Is there anything more aggravating than a character attempting to explain a prior incident for an entire movie, only for another character to not want to hear it? Yeah, that happens until like, the last five minutes of this one, making for a somewhat aggravating viewing experience. Spoiler alert: Mark Deklin just wanted to tell you he stood you up because HE AND HIS LITTLE BRO WERE LITERALLY HIT BY A CAR, CATHERINE BELL. Bonus points, though, for staging one of the most beautiful outdoor winter weddings we've ever seen. We want to go to there.
Not even the power of Andrew Walker, one of our favorite leading men, and the musical talents of Alicia Witt could save this one from being tossed in a pile of many subpar movies that have come before it. Still, we're not sure we'll ever get over Walker's character realizing he's technically the bad guy set to demolish Christmas Tree Lane MIDWAY through!
Despite having two of our favorite leads—the always-quirky-yet-inviting Ashley Williams and the underrated Niall Matter—this one never lived up to its full potential. And by that we obviously mean that iconic title.
One scene in this movie completely saves it: Traveling doctor (Holly Robinson-Peete) learning the man who brought her into a charming small town is the father of a soldier she treated and lost while working as a military physician. Reader, we wept. Oh, and Luke Holmes as the leading man…please Hallmark Channel, may we have some more?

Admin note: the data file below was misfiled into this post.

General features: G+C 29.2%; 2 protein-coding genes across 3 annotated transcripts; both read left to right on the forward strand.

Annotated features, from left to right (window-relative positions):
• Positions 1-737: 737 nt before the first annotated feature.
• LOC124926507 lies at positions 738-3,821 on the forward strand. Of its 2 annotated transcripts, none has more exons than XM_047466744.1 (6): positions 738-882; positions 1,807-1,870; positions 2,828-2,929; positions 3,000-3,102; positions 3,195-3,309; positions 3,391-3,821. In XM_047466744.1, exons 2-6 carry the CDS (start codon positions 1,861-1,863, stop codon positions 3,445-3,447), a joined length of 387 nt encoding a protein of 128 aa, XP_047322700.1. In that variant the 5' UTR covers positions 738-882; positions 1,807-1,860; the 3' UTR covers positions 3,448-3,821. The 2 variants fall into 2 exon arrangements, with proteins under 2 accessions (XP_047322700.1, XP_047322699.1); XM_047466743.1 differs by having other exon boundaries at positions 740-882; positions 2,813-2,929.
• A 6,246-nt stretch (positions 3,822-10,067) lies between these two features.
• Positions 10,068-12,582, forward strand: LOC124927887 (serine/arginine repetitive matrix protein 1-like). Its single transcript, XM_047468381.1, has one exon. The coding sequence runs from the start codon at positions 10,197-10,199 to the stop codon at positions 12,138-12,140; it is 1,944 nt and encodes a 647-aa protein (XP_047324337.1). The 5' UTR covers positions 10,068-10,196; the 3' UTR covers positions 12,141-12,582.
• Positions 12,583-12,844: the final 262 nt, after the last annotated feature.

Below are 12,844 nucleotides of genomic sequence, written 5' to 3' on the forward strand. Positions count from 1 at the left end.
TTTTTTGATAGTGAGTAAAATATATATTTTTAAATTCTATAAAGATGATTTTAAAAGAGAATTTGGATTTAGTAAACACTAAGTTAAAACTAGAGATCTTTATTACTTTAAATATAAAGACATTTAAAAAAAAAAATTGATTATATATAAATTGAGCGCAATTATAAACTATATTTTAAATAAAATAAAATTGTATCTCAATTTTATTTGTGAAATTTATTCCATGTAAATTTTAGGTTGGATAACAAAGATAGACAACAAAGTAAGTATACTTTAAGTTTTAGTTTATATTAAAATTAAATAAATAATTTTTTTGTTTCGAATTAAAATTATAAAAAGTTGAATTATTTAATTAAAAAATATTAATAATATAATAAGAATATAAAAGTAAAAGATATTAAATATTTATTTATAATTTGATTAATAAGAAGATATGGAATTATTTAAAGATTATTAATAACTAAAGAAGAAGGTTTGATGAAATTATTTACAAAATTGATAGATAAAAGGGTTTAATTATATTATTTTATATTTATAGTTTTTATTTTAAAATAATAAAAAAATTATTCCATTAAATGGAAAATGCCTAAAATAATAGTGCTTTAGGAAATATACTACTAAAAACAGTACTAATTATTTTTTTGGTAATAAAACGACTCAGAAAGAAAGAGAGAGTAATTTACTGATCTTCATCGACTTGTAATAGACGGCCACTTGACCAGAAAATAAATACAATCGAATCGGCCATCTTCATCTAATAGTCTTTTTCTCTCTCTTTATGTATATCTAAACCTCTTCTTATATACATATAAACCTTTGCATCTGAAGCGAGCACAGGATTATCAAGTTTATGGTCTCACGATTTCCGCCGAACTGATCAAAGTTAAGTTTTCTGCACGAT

Brendan Penny and Ashley Greene's early courtship in this one felt so modern we almost felt like we could've been watching a Netflix rom-com. Like, he asks her out one minute after bumping into her on the street. Bold! Still, the mystery of the lost charm bracelet wasn't enough to drive the whole movie, unfortunately, and the most interesting character was the random woman who pretended to be the owner because she knew it was worth a lot of money. Like, what is her backstory?!
In her most recent Christmas movies, the queen of the C-to-C programming Candace Cameron Bure has gotten more ambitious and pushed the boundaries of Hallmark. This one, a modern homage to The Wizard of Oz, was her biggest swing yet. So props for that, but unfortunately, it doesn't totally work and we wish they would've actually gone more over-the-top with the references and storyline. Instead, there was a standard plot with just a few, at best, vague and, at worst, forced nods to the classic film. Still, there's no lead like CCB.
Can we just say how sick we are of the "single hardworking woman needs to learn there are more important things in life than work" trope? We feel attacked! Anyway, this country music spin on A Christmas Carol is as charming as it can be. (But, like, no Christmas Future?! Damn those time constraints!) Solid performers Wes Brown and Jessy Schram do their things, but IRL country stars Wynonna Judd, Sara Evans, RaeLynn and Kix Brooks steal the show purely by feeling sort of out of place. Oh, and network mainstay Kimberly Williams-Paisley made a choice when it came to her take on the Spirit of Christmas Present.